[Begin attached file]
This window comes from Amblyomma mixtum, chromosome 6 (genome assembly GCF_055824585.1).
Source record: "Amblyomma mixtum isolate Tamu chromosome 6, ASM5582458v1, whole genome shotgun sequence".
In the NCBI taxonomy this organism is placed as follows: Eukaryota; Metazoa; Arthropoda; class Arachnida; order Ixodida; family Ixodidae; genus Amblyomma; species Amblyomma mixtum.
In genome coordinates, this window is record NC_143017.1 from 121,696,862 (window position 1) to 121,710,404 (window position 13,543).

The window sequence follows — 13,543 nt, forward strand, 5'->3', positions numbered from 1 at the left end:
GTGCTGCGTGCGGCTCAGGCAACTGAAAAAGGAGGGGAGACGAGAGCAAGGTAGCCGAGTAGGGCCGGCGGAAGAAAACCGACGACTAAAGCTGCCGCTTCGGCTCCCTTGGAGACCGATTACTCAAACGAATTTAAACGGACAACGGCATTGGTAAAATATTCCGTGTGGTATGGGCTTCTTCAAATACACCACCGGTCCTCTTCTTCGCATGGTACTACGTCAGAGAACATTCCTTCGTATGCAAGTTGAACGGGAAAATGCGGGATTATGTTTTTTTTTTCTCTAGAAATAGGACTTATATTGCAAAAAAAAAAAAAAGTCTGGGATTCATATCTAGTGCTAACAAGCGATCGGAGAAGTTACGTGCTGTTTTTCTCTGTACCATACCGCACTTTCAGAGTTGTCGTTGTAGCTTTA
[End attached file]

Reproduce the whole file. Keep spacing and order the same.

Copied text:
This window comes from Amblyomma mixtum, chromosome 6 (genome assembly GCF_055824585.1).
Source record: "Amblyomma mixtum isolate Tamu chromosome 6, ASM5582458v1, whole genome shotgun sequence".
In the NCBI taxonomy this organism is placed as follows: Eukaryota; Metazoa; Arthropoda; class Arachnida; order Ixodida; family Ixodidae; genus Amblyomma; species Amblyomma mixtum.
In genome coordinates, this window is record NC_143017.1 from 121,696,862 (window position 1) to 121,710,404 (window position 13,543).

The window sequence follows — 13,543 nt, forward strand, 5'->3', positions numbered from 1 at the left end:
GTGCTGCGTGCGGCTCAGGCAACTGAAAAAGGAGGGGAGACGAGAGCAAGGTAGCCGAGTAGGGCCGGCGGAAGAAAACCGACGACTAAAGCTGCCGCTTCGGCTCCCTTGGAGACCGATTACTCAAACGAATTTAAACGGACAACGGCATTGGTAAAATATTCCGTGTGGTATGGGCTTCTTCAAATACACCACCGGTCCTCTTCTTCGCATGGTACTACGTCAGAGAACATTCCTTCGTATGCAAGTTGAACGGGAAAATGCGGGATTATGTTTTTTTTTTCTCTAGAAATAGGACTTATATTGCAAAAAAAAAAAAAAGTCTGGGATTCATATCTAGTGCTAACAAGCGATCGGAGAAGTTACGTGCTGTTTTTCTCTGTACCATACCGCACTTTCAGAGTTGTCGTTGTAGCTTTA